Matthew Amroliwala

BBC World News presenter Matthew Amroliwala shares his view on the upcoming UK elections.

This week marks the election of the United Kingdom's 56th Parliament on Thursday, and the race is anything but predictable.

DStv took some time to chat to Matthew Amroliwala from BBC World News about his thoughts on the election:

This election is likely to be “the tightest, most unpredictable in this generation” said Amroliwala, “the policy for the UK could change drastically.”

In the running for the UK elections, the leading names are David Cameron (Conservative), Ed Miliband (Labour) and Nick Clegg (Liberal Democrats). 

According to Amroliwala, all parties are making large promises, but without being precise. Tax, debt and austerity have been high on the agenda but no-one is being clear as to how these battles will be won. “Parties have stated that there will be big cuts, but where is not clear. Conservatives state they will aid health with 8 billion but are unclear as to where the 8 billion will come from,” states Amroliwala, “while Labour says they’ll end the deficit but as to when is still unclear.” The people are yearning for something better, though they’re not sure what.

When there is no majority win, there is a hung Parliament. “Hung Parliament leads to a disengagement and a breach of trust,” said Amroliwala with the example of the last coalition: the parties failed to materialise their promises due to a compromise when they joined motives with another party.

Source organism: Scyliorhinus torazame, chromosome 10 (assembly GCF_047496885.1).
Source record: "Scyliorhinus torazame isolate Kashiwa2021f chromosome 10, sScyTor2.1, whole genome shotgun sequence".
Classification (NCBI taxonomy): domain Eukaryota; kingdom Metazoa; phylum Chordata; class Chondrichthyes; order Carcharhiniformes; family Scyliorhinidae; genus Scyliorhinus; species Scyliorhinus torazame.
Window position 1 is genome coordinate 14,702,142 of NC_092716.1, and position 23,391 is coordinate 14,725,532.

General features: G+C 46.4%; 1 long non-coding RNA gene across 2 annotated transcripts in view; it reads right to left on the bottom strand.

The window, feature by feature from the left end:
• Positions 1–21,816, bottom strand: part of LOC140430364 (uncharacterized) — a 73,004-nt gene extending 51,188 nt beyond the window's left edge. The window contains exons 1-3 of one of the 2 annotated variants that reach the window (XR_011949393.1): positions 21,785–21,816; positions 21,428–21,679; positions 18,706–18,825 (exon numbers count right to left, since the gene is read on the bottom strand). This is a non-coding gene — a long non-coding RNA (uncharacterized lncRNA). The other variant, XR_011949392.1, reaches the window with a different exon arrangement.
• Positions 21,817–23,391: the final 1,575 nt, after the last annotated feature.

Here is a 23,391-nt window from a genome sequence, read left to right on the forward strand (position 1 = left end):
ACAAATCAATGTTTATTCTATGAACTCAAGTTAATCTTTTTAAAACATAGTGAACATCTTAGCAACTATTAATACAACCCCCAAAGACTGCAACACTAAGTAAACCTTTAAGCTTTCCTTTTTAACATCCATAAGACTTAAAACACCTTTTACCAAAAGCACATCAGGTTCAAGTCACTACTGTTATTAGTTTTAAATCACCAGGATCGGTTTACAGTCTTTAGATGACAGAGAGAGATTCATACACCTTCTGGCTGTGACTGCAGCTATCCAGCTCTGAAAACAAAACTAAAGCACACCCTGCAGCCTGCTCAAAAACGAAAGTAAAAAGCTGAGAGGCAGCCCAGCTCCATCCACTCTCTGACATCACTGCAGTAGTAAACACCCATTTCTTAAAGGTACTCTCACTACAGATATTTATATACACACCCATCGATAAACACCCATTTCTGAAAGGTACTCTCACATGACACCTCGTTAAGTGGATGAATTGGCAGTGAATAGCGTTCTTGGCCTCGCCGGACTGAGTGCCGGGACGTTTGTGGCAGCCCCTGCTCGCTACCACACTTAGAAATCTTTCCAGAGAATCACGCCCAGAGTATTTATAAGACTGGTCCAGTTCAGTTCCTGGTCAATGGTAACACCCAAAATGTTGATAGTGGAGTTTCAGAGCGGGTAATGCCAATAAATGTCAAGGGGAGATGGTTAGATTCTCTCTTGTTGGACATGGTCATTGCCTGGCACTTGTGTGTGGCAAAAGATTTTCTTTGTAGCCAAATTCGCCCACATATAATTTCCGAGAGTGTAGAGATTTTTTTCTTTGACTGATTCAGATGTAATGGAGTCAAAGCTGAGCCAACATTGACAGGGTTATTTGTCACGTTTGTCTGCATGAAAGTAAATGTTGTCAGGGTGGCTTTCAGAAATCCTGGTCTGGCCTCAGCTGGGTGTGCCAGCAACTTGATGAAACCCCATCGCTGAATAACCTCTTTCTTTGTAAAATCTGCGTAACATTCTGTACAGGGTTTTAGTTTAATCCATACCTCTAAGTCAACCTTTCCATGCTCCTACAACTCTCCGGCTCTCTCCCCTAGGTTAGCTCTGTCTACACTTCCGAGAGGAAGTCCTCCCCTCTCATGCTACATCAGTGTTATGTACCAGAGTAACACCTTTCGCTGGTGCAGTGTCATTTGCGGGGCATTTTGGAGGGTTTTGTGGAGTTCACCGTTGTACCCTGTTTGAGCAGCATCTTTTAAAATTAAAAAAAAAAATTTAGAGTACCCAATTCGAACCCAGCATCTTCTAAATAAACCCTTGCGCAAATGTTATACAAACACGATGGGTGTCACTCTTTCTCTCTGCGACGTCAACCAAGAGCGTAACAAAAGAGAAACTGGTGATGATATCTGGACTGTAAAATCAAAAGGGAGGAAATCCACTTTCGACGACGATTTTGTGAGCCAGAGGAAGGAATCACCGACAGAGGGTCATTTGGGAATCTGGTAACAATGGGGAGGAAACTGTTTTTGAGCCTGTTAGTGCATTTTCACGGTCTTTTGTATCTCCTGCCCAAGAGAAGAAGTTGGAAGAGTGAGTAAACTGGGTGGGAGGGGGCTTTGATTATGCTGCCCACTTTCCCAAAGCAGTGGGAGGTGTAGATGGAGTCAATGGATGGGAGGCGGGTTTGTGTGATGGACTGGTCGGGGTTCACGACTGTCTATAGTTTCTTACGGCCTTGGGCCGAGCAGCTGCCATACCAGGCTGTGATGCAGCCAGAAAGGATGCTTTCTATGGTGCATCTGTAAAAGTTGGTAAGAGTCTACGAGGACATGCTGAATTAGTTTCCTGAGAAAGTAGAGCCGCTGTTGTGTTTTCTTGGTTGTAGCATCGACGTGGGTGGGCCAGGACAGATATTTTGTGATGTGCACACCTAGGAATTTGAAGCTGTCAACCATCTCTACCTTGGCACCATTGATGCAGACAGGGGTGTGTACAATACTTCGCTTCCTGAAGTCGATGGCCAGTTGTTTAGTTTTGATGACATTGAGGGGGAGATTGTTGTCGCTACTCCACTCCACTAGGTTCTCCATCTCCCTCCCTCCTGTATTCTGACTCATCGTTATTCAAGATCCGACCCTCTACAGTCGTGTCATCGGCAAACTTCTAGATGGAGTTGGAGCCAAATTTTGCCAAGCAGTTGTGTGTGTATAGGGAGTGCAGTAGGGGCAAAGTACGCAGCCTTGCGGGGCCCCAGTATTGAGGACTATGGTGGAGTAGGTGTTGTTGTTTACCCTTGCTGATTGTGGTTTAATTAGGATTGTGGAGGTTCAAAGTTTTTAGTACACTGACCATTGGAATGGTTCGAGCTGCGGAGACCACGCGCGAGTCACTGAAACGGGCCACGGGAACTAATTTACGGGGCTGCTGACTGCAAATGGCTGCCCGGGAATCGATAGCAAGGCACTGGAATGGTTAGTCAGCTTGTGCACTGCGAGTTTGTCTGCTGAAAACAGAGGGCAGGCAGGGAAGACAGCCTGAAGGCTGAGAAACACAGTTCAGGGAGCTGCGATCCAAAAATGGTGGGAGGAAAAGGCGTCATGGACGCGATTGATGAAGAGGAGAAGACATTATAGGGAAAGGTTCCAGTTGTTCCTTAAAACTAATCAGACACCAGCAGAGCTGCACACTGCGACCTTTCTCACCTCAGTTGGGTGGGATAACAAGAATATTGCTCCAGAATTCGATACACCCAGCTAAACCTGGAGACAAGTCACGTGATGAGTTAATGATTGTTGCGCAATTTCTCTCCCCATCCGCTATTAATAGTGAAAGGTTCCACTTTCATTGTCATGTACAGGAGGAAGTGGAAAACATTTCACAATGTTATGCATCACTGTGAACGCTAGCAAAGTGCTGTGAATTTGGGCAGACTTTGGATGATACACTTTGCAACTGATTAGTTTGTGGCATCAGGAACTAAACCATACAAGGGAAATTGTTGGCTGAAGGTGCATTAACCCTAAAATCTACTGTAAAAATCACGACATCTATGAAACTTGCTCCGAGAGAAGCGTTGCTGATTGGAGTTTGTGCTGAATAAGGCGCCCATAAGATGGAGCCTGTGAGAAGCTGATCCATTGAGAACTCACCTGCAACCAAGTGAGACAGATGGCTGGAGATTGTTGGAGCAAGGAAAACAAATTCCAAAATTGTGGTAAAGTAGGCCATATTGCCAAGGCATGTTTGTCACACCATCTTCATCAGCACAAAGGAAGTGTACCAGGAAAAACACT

“Millions of voters are changing their minds,” noted Amroliwala. They are moving to support other groups, but this seems to be happening everywhere and because of this - the votes are cancelling each other out.

“It looks like it’ll be a hung Parliament by a smidge,” said Amroliwala, “but when that happens, the economy seems to judder to a halt.”

In a campaign debate, Cameron urged the public to aim for a definitive result to avoid this.

“It seems uneventful so far, but that might mean that all the punches will be thrown on the day” notes Amroliwala.

“As much as it’s anyone’s guess,” he says, “Ed Miliband could take it.”

Remember to follow all UK election coverage with BBC World News.

On 7 May, BBC World News will bring Election 2015 to viewers everywhere. The flagship TV results programme will be hosted by David Dimbleby and a team of specialist correspondents to make sure you know exactly what is going on.

On 8 May, Huw Edwards will keep you updated until the final results are clear. Once the count is done, the World News team will be at your service to help you understand the UK’s next government and all things surrounding it.